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April 11, 1940     Indian Valley Record
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April 11, 1940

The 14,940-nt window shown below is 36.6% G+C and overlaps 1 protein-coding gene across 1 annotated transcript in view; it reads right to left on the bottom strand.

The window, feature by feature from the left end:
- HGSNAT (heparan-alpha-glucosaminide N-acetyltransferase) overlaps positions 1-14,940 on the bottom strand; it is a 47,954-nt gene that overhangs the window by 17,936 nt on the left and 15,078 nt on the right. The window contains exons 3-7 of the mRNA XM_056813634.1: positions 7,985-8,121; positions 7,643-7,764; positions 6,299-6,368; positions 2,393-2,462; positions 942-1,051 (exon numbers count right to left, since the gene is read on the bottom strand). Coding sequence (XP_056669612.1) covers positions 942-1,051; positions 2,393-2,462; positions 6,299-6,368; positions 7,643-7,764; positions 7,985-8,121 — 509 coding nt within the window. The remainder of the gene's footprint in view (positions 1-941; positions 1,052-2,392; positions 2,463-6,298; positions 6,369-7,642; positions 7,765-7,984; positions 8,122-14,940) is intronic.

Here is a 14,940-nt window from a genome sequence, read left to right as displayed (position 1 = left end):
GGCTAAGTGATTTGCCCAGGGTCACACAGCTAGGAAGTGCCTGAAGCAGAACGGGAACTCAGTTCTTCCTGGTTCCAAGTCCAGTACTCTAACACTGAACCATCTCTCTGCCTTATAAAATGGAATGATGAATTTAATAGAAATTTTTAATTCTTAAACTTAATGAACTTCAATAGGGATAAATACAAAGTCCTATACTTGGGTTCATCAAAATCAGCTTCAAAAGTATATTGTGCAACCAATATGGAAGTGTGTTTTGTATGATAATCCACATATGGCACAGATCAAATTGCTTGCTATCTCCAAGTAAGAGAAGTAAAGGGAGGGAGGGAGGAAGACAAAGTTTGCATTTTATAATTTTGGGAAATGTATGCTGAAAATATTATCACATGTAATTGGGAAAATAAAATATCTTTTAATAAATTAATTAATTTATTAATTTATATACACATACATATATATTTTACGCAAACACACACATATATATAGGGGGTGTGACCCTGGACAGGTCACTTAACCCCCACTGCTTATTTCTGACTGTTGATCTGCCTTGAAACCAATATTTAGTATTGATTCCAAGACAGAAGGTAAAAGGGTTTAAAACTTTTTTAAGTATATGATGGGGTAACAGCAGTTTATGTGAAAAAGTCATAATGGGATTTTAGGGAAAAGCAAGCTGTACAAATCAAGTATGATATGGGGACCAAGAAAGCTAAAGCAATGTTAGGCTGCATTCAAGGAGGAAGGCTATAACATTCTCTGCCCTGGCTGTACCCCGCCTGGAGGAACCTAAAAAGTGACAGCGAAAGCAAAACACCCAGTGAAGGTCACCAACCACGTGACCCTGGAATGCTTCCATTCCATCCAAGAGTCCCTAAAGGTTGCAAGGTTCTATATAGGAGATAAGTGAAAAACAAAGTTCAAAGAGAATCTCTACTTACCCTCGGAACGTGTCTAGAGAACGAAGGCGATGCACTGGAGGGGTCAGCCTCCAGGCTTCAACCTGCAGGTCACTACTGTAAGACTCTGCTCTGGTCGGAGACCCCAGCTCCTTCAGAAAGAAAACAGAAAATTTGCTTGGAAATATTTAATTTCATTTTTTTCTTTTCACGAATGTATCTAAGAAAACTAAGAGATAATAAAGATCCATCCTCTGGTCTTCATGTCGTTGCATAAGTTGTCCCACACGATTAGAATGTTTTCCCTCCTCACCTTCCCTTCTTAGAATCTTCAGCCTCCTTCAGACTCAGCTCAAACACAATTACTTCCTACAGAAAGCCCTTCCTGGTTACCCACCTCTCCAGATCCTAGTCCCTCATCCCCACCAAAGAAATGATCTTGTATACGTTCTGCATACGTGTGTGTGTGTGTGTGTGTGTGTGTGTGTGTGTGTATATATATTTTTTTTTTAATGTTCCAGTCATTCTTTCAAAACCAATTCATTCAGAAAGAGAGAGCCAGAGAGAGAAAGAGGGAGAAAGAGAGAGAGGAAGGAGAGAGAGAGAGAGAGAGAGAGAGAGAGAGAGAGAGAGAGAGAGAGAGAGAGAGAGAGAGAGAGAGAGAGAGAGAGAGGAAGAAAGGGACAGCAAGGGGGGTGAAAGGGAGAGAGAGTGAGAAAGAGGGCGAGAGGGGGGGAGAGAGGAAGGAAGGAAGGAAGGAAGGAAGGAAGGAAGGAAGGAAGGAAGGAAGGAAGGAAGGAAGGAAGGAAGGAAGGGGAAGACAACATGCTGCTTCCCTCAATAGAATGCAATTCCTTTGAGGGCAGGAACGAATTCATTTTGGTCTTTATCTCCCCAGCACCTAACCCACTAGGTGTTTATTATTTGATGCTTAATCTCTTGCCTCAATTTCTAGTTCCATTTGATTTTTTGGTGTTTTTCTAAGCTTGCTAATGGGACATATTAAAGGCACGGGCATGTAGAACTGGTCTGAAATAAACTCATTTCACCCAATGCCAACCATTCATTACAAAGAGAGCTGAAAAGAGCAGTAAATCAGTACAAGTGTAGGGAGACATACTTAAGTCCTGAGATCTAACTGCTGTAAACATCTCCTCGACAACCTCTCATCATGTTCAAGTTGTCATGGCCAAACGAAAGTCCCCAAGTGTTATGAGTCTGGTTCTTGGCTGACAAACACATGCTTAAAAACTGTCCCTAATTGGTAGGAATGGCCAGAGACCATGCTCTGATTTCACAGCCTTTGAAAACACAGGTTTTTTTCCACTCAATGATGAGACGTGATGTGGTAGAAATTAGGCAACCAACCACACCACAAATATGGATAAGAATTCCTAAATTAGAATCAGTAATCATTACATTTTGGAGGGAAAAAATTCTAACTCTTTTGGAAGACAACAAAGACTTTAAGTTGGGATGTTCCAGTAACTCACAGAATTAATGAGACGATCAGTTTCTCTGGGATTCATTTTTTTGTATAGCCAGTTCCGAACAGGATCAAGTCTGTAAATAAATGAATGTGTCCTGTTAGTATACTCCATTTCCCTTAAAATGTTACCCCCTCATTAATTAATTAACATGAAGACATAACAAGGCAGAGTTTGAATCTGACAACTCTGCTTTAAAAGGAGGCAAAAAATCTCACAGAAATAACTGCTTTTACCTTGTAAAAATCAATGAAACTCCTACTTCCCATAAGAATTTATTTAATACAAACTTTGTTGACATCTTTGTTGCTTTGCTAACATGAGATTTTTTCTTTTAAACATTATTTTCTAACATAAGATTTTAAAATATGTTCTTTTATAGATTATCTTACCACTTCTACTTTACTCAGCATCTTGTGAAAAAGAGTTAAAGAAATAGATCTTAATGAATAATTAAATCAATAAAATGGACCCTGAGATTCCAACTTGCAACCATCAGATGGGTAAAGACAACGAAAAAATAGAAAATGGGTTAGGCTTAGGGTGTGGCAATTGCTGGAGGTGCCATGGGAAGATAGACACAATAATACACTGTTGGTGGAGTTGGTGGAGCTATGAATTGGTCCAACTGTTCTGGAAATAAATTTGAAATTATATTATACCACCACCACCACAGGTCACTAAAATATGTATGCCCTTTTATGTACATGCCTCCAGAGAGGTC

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INDIAN VALLEY RECORD Thursday, April 11, 1940 By LEMUEL F. PARTON (Consolidated Featurew~--WNU Service.} "~EW YORK. -- Paul Reynaud, J- who was asked to form a new French cabinet, and successor to Premier Daladier, put through the French - Brit- Premier DealreR ish monetary Brltlsh.French and economic Monetary Union accord of last December, and, "even before the start of the war was an advocate of a close financial union between the two countries as the first bulwark of their Joint defense. For several years, he has been studying Eng- !fish finance and history, insisting that both nations must abandon their old plan of remaining apart in the matter of monetary and 'economic relationships. He is a lawyer, financier and economist, minister of finance since October, 1938. In the chamber of deputies, he repre; sents a "big business" section of Paris and has contended rig- orously against "governmental meddling in business." In 1935 and 1935 he made a courageous fight for the devaluation of the franc, an issue which is always loaded in France and always sidestepped by more cautious politicians. His business sagaci- ty was demonstrated in the sum- mer of 1929, when he warned all and sundry that a big smash was coming, and withdrew all of his securities from the mar. ket. He is as direct, decisive and fiery as Daladier is ponderous and medi- tative, and for many years has been making prophecies more gloomy than cassandra's foredoom of Troy, as he urged France to prepare for the worst. He parts his hair in the middle, strings with the Alliance Democratique, e center group, and has never been classified as either right or left. He is said to be "too Intenlgent to be liked," and does not seem to mind. He is small and alert, only slightly gray at 60, care- fully groomed and the master of a verbal short jab which seldom in- vites a return engagement for any- one inclined to mix with him. He was a holdout on Laval's deal to give Mussolini a green light in Ethiopia and in this 'connection warned France that it had better be looking to its empire. In poll- tics since 1919, in the chamber since 1928, he was previously minister of finance in Tardieu's cabinet. He comes of a family high in the moun- tains of Barcelonnette, of a clan which has extensive holdings in sev- eral foreign countries, including Mexico. 4~ BUILDING more stately mansions for his soul, Fritz Mandl, ~he Austrian munitioneer, runner-up for Zaharoff, was interrupted by Adolf Hitler. Iri a New Arms Plants New" Y o r k Are Being Built munic ip a 1 By Fritz Mahdi court, an Aus- trian archi- tect sues Mr. Mandl for payment for designs for a new wing on his Alpine castle, when he was married to Hedy Lamarr, the screen star, now the wife of Gene Markey, Holly- wood producer. The castle and the plans were a war casualty, but Mr. Mahdi is sitting pretty in Argentina, the hidalgo of a great estate, and getting a fast running start with new steel and munitions plants in the land of the pampas. He fooled Hitler. His great arms plants, including the Hirt- enberg plant, were supposed to be worth about $60,500,000. That was a nice, fat grouse for the Nazi nimrod, but when Der Fuehrer moved in, he found the great plants Just a hollow shell, the securities long since llqui. dated and Mr. Mandl at a safe nose-thumblng distance with his former fortune remaining more or less Intact. Now 40 years old, round-faced and merry, he was a playboy in his youth, but stayed on the Job in his later years. The munitions works were a family holding, founded by his grandfather, Sigmund, and ex- panded by his father, Alexander. He was an associate of the fallen Prince Ernst Ruediger von Star- hemberg in the Vienna putsch of 1934--not at all interested in politi- cal ideologies, and smarter than the prince in both making~ get-away from Hitler and from Germany as well as being able to save his for- time. NOT a refugee fortune, but the makings of a new one appears in the operations of Arnold Bern- stein, who also found a hole in the Nazi line. A freighter of the Amerl- canized Arnold Bernstein shipping lines burns at Baltimore, but it was insured and his newly recruited ships are running cargos to Europe and his fleet is expanding. He came here last October, from a Nazi Jail. where a tangle over the mysterious blocked marks had landed him. At 1, a tall, pale, thoughtful man, he gets a new stsrt, GENERAL HUGH S. JOHNSON U~d FUtww wNv s,4~ PLANES FOR THE ALLIES THE policy of the President to permit the allies to buy our most advanced type of military and naval planes is 100 per cent correct. A principal problem in our prep- aration for defense is productive capacity. Time is "of the essence in war. Napoleon used to say: "I may lose a battle but I will never lose a minute---and hence few wars." We have the best industrial plant in the world. But in our mod- ern system of manufacture, the best plant in the world can't get production without first going through a slow and complicated ef- fort called "tooling-up." This means the arrangement of buildings and machine tools to pro- vide a continuous flow from one operation to another without back- tracking or lost motion. It means the making of the working points of those tools to insure absolute "'Once the original tooling is done fewer . . . experts are needed." uniformity in all the thousands of separate parts that go into the assembly of any such complex and wonderful thing as a modern war plane. The scarcity, due to the depres- sion, of sufficiently skilled pattern and tool-makers is one of the great "bottle-necks" retarding production. OnCe the original tooling is done fewer of those experts are needed. Everybody who is old enough will remember that preparation to build the radically different successor to the old Model T tin Lizzie, para- lyzed the production of even the great Ford plants for the better part of two years. It is believed in the motor industry that a single last minute change in ar, rangement and design cost the Ford company mil- lions of dollars and months of time. When this great preparation work is done, increase in speed and re- duction in cost are very great. To put the American airplane in. dustry on this kind of mass produc- tion basis would give us something that hasn't existed and, under con- servative plans for our own equip- ment, might never have been com- pletely attained. But a billion dol- lars worth of allies bdsiness coupled with our own requirements on basic designs identical wRh our own, will do exactly that. This result of giv- ing the allies our most advanced designs is the most. fortunate thing that could happen to us from the angle of our own defense. * $ TAX ON Ms, CHINES Senator O'Mahoney's proposal to tax machines has had a panning from every editori.M that I read-- and I have to read a good many. One recurring note is that Joe hails from the great open spaces of Wyoming, which hints that he can't know anything about machinery. I happen to hail from the great open spaces of Oklahoma, but that isn't going to prevent me from horning in on this argument. I can't recommend the senator's bill. In the first place, although I have studied it, I don't understand it. I have a dim idea that it taxes the producer who makes more than average use of machines and from the avails, (correct avails) subsi- dizes the producer who uses less than the average machine power and hence employs more man power. I can't go for that. It is not tax- ing for revenue. It is using the power to tax as a power to punish one group and reward another in proportion to their degree of depar- ture from or compliance with a gov- ernment rule as to how they should run their business. ~t is both "puni- tive" and "incentive" taxation and both are dangerous ground. Furthermore, it would be utterly impossible to apply. The labor- wage-element in the cost of various products varies from 10 per cent to 90 per cent and is largely caused by forces entirely beyond the pro- ducer's power to control. Nevertheless, there is something very valuable in part of what the senator has at the b~ck of his thought. We ought to re-examine this idea of financing all social legis- lation by taxes on payrolls or give more thought to taxes on machines or machine hours. The rush toward machine produc- tion and away from employment isn't altogether caused by advances in science and invention. Every times manufacturer installs a new machine operation displacing labor, he makes a certain logical calcu. fatten. Kathleen Norris Says: The Unluckiest Wife Isn't Always The Unluckiest Woman (Bell Syndlcate--WNU Service.) Her husband told her that his assistant professor, a handsome girl of 23, loved him as deeply as he did her. By KATHLEEN NORRIS THE unluckiest wife in the world isn't, of course, the un- luckiest woman. There are thousands of women in this coun- try, and hundreds of thousands in other countries, whose lot is harder than that of Marjorie Mason. There are women in your town and mine who have been fighting poverty all their lives long, living along the boundary line of want able to give their children only the barest necessities of life, and worry- ing constantly for fear that those necessities might not be always available. Women who have never known even a few days--a few hours ---of luxury and beauty, of plenty and security. Women who have to refuse their small babies the fresh- ness and comfort and safety small babies need; who have to refuse their growing children the toys, the clothes that more fortunate children take for granted; who suffer a thou- sand deaths as the young men and women of the family demand cars and pocket money and college edu- cation as their right. This in America. In Europe and in the Orient the situation ia in- finitely worse. Civilized Christian countries still see barefoot children begging in winter streets; China knows that every winter a million of her people will starve slowly to death, and a million more fall vic- tims to the diseases that weakness, malnutrition, cold and hunger bring. Comparative Misery. So when I speak of the bitter trial that Marjorie Mason has been called upon to bear I am treating only of the comparative misery and humiliation that can come to a woman who has a comfortable home, fine children, a car, a club, friends, a good cook in her kitchen books, leisure, enough money, good health, and---she says--"a real trust that God will help me through this difficulty if I am wise enough to heed His guidance." Not much material from which to construct an appeal to your pity is it? And yet there is no wife alive that won't feel pity for Mar- forte when she hears her story. Marjorie is 32; she has been mar- ried for nine years to a man she deeply loves. He is a professor, handsome, popular, successful, with a comfortable little income of his own to supplement his salary. The Masons live in a roomy house on a beautiful campus; there are three children in the family; a girl of seven, and boys of five years and one year. Marjorie has as assistanl the fine colored mother of one of the undergraduate girls; she is free to do her part in campus work; mothers' and alumni groups, hos- pital, convalescent home, Shakes. peare study club, dramatics. She not only teaches her daughter, but she belongs to a little circle of col. lege mothers who take turns in amusing and watching the younger children on different afternoons. Marjorie's life was all sanshine until some four weeks ago, when her husband, in one of those lux, uries of confession that weak men so enjoy, told her that his assistant professor, a handsome girl of about 23, loved him as deeply as he did her. He was exultant over his con- quest, and fatuously related to his wife the details of the affair in which the glrl's great love had over- come her scruples. Bitter Injustice, "This sounds as nauseating to me as it does to you," writes Marjorie, "but Arthur was like a crowing boy over it, I did what I could. Told him that he must be out of his senses to Jeopardize his position, his whole life's work in this way, to say i too late then for any outbreak of mine to do any good. For days I Unlucky Women The unluckiest wife isn't always the unluckiest woman in the world, according to this article by Kathleen Norris. For while some of the trials that married women are forced to go through are difficult indeed, many times things could be much worse. But t~ the same time problems do creep mto the homes of families who seem to have apparent security. And so the story of Marjorie Ma- son is here discussed. It is the story of a young professor's wife and the problem she had to meet. Faced with an unfaithful husband she is confronted with the problem of dis. gracing him ]or life by exposing him or leaving him and taking her children with her. She is advised to choose the sec. ond plan. The emptiness of his home should bring this man to his senses. seemed to be in a bad dream, for the thing had come upon me like a thunderbolt, and the past was all spoiled as well as the future. "Arthur, as completely oblivious of any feeling of mine as he had! been of ordinary decency and duty,d asked me if I would have the girl at the house now and then, 'so there would be no talk.' This, I told him, was a physical as well as moral impossibility. I simply couldn't do it. On this point we had our first serious quarrel. "Since then I have not spoken to Arthur directly. But for the chil- dren's sake a certain amount of civility must go on. Arthur con- tinues to show nothing but com- placency and high spirits. He tells me that if he and the girl had re- sisted temptation--or love, as he calls~ it--then all three of us would be unhappy. As it is, I am the only miserable one, and 'they don't ex- pect me to understand.' The girl came to see me, and was tearful and explanatory and heroic. I don't think I spoke at all in the 10 min. utes I endured her company. "Arthur would be dropped from the faculty if this were known. Hit fine old father, president emeritus of another university, would die of grief. And how would my children be bettered by the shame of their father? But I can't go on as things are. These few weeks have shown me that. Tell me what to do." Advice to Marjorie. Marjorie, the first thing to do is get out, and take the children with you. But not with any bitterness or threats. Say to your few close friends that you are taking the baby to the mountains. Or that the small daughter had two chest colds last year and you think it wise to try the shore. Not far from you there are lakeside summer cabins which rent in winter for as little as $10 a month. Find one and move. This will have a triple advantage. It will get you away from the im- mediate contemplation of an insuf- ferable state of affairs. It will scare the complacent philandering Arthur out of his wits; he will be lonely, disorganized and possibly brought to a realization of what wealth he had, and has done all he could to destroy. And lastly, it will terrify the girl. She~n~ay suddenly awaken to the truth that she has given everything for no~ing, and is in a fair way to lose position and reputation. When Arthur comes to his senses, or rather, having obviously very little sense, when he appreciates that he has made an expensive and foolish mistake, then come back, forgive him, and resume the outer shell of the old happy, loving life. You may never want to share his room or his affection again; he could hardly expect that. But for the rest, take the blow that fortune has dealt you, as every woman must in one way or another, pick up the pieces, and face the future stronger in your own soul, if sad- der in your heart, Fetes to Mark Historic Trip Three Southwest States to Re-enact 1540 Tour Of Coronado. EL PASO, TEXAS.--A land of gay fiestas, sunny laziness and rich tradition is reaching back 400 years through the pages of history to stage the biggest fiesta of all, a three- state celebration of Francisco Vas- quez de Coronado's futile search for fabled cities of gold. Towns big and little in Arizona, New Mexico and west Texas are busy in preparation for a summer's re-enactment of the Spanish explor- er's journey through the region, their own fiestas giving birth again to early days and intrepid men. For it was in 1540 that Coronado set out from a little town in Mexico to ride into the northern wilderness and extend the Spanish empire by half a continent. His band of vel- veted nobles and armored soldiers was spurred by tales of golden mountains and cities filled with pre- cious stones, but they also sought to explore and in behalf of their Spanish sovereign establish a claim for the unknown regions of the New world. Catholic padres accom- panied the expedition for religious guidance and to obtain Indian con- verts. Historic Route Retraced. In connection with the celebration a party of historians retraced Coro- nado's route to determine the exact point at which he crossed the pres- ent border of the United States. Through search of old documents they established it as the present Mexican border town of Naco, near Bisbee, Ariz. The Spanish conquis- tador left Compostella, l~exico, wandered up the coast along the Gulf of California and struck inland to the present states of New Mexico and Arizona. With his army, on foot and on horseback, he followed Indian guides to a two years' winter camp on the banks of the Rio Grands near the present Bernalillo, N. M just n. orth of Albuquerque, and from there made side journeys in the quest for gold. On one of them he t went west to the Grand Canyon in Arizona; another sent him north to ] the Indian pueblo of Taos, N. M.; a i third led east across the Texas Pan- I handle with a swing into Kansas. Navy Also Participated. On part of the journey he was accompanied by a "navy"--three ships sent up the Gulf of California to furnish supplies. But contacts between the land party and the ves- sels were never made, although scouting parties from the main body searched the coast and the ships ~ailed to the mouth of the Colorado river. From there three small boats with about 12 men each ex- plored the river up to what is now Yuma, Ariz. Coronado's treasureless wander- ings and troubles with the Indians brought mutiny to the straggling band, and in 1542, the disappointed dons fled back to Mexico, their vel- vets in tatteya and the army routed in shame. It was denounced then as an ex. travagant and foolhardy venture, bu~ now, four centuries later, the results of the expedition are to be hailed with a summer's celebration. Through the Coronado quarto.cen. tennial celebration, tribute is to be paid to the daring explorer who gave to Spain the vast Southwest-- a region that, acquired by the United States, added a third to its area and gave it an unbroken sweep of sovereignty from Atlantic to Pacific. Sighted Man Lends Eyes To Two Brothers on Farm SHAWNEE, OKLA.--One pair of eyes serves the three Smith broth- ers, successful farmers who live near Shawnee, Okla. Larry, 55 years old, can see. He aids his brothers, Plus, 50, and Claude, 57, both of whom have been blind since birth. The blind men do routine farm chores, even saw and chop wood. They milk the cows, gather eggs, wash dishes, build fires, water stock and sometimes even cook. The brothers make a good living on their 70.acre farm. They live in a five-room bungalow. They own glass-fronted chicken houses and two large cattle barns. Sees Wife End Life NEW YORK.--Before the gaze of her husband, Mrs. Margaret Egan, 23, of Jersey City, N. J plunged to her death recently beneath the wheels of a Ninth avenue elevated' train at 104th street and Columbus avenue. Police listed the death as suicide. Receives $50 for Debt He Can't Remember! ROBINSON, ILL.--L. H. Brig. ham said that it was Just like finding money when he received a $50 check from an unknown person for a debt he had long forgotten. The money was enclosed with a le~.ter which said Mr. Brigham probably couldn't remember the debt but the money was owed and the anonymous sender want- ed to pay it and get it off his mind. TcAMPA, FLA.--A session with lark Griffith, the Gray Fox of Washington, carries you back manY a day and many a year. Outside of Connie Mack, Griff can take you deeper into the thrills of the past than anyone else in baseball. My own first training camp thrill came in 1898 in Nashville. A tall, broad-shouldered, awkward-looking party came into the locker room, wearing a pale-blue suit with brass buttons. A short while later against Vanderbilt he showed us a buzzing medley of speed and curves that noons had ever seen before. And not so many have seen it since. He was over six feet two, weighed 200 pounds, and he was lanky in looks. In addition to blazing speed he had the fastest-breaking curve ball I've ever seen. His name was George Edward (Rube} Waddell. Even when he was fading out with tuberculosis he still had enough left to strike out 16 of Connie Mack'S Athletics. Grilg's Top Thrill Griff's top training camp thrill ar- rived in Atlanta around 1904. Griff was waiting that morning to meet a young first baseman, Just heading in from California. He had no other first baseman on his Yankee roster, so the rookie had to be good. "Suppose he's a flop, what'll you do?" I asked the Old Fox. "A flop?" said Griff. "He's going to be the greatest first baseman that ever lived. You wait and see." The kid arrived around noon or a trifle later. He was well built, CLARK GRIFFITH on the lean side, with a quick. friendly smile. The personalitY part was all there. "How many days before you'll be ready to start?" Griffith asked bim. ' I thought you played a game today," the rookie said. "We do," Griff told him. "That's when rd like to start," his young first baseman countered. "I'm always in shape." That afternoon he made at least three plays around first that left your scalp sizzling. They were plays no one but a great artist could make. With a runner on second someone laid a bunt along the first. base foul-line. The kid was on it like a bounding kangaroo in time to nail the runner at third, it took tess than his first bali game to know that another star was on his way to the headlines. The rookie's name was Hal Chase. Another Fair Entry There was the ~ay back in Auguso ta around the same period when an 18-year-old stripling came along. First time up he laid down a bunt, beat it out, stole second and then third. He finished out the day with a double, triple and home run. The Hen. Oliver Bahe Hardy was among those present. Not a bad afternoon for an IS-year-old kid. His name was Tyrus Raymond Cobb of Roystsn, Ga. Later on he only made over 4,000 base hits and stole close to 1,000 bases before he took off the spikes after 24 years. There were training camp days the old Southgrn league, also. I re- call two outfielders who caught and held the eye. They were great ball players the first time you saw them. Loo/~ing back a long, long way, thit~ was around 1907 as I recall time, now shrouded in mists. One played" for Little Rock--the other for New Orleans. The first was the best looking outfielder I'd seer seen in action. And nne of the best hitters. His name was Trig Speaker. The other was the best looking actor with a bat around the plate anyone had ever seen. HiS. name was Shoeless Joe Jackson. And there was the spring training season 21 years ago, back in 1919, when the Boston Red Sex decided to make a regular outfieder out of their crack left-handed pitcher. They had an idea he might turn out to be a first-cass slugger. In one of the March games here in Florida he mauled one that car- ried over 500 feet into a pine thicket beyond the field--the longest blow the oldest inhabitant bad ever seen, not even barring the top hurricane. I was on that trip and I was look- ing a~ s fMlow by the name of Bah# ,Ruth.